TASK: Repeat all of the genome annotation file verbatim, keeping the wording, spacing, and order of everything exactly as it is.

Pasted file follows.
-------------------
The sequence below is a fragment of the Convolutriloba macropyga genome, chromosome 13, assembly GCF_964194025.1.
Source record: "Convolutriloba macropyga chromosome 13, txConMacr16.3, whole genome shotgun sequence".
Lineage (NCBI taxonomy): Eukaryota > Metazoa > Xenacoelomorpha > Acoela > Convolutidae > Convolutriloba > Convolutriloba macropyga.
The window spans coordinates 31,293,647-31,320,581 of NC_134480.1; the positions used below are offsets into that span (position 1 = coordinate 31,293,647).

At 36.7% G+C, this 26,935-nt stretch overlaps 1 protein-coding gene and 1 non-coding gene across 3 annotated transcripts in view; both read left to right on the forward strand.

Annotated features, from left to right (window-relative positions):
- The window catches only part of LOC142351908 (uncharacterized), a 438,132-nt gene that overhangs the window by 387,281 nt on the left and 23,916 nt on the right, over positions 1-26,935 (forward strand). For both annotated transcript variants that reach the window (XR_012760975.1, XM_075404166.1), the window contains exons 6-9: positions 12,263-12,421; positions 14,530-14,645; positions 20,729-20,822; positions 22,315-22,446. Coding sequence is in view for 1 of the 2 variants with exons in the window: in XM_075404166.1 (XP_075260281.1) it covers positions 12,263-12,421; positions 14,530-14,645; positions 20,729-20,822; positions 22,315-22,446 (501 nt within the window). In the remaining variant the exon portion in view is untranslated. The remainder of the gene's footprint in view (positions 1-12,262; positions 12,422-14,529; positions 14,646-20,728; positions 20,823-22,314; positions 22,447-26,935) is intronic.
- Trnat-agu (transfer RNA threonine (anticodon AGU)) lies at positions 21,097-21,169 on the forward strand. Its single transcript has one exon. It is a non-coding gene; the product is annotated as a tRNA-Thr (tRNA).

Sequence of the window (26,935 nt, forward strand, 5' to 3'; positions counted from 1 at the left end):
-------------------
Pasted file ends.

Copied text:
The sequence below is a fragment of the Convolutriloba macropyga genome, chromosome 13, assembly GCF_964194025.1.
Source record: "Convolutriloba macropyga chromosome 13, txConMacr16.3, whole genome shotgun sequence".
Lineage (NCBI taxonomy): Eukaryota > Metazoa > Xenacoelomorpha > Acoela > Convolutidae > Convolutriloba > Convolutriloba macropyga.
The window spans coordinates 31,293,647-31,320,581 of NC_134480.1; the positions used below are offsets into that span (position 1 = coordinate 31,293,647).

At 36.7% G+C, this 26,935-nt stretch overlaps 1 protein-coding gene and 1 non-coding gene across 3 annotated transcripts in view; both read left to right on the forward strand.

Annotated features, from left to right (window-relative positions):
- The window catches only part of LOC142351908 (uncharacterized), a 438,132-nt gene that overhangs the window by 387,281 nt on the left and 23,916 nt on the right, over positions 1-26,935 (forward strand). For both annotated transcript variants that reach the window (XR_012760975.1, XM_075404166.1), the window contains exons 6-9: positions 12,263-12,421; positions 14,530-14,645; positions 20,729-20,822; positions 22,315-22,446. Coding sequence is in view for 1 of the 2 variants with exons in the window: in XM_075404166.1 (XP_075260281.1) it covers positions 12,263-12,421; positions 14,530-14,645; positions 20,729-20,822; positions 22,315-22,446 (501 nt within the window). In the remaining variant the exon portion in view is untranslated. The remainder of the gene's footprint in view (positions 1-12,262; positions 12,422-14,529; positions 14,646-20,728; positions 20,823-22,314; positions 22,447-26,935) is intronic.
- Trnat-agu (transfer RNA threonine (anticodon AGU)) lies at positions 21,097-21,169 on the forward strand. Its single transcript has one exon. It is a non-coding gene; the product is annotated as a tRNA-Thr (tRNA).

Sequence of the window (26,935 nt, forward strand, 5' to 3'; positions counted from 1 at the left end):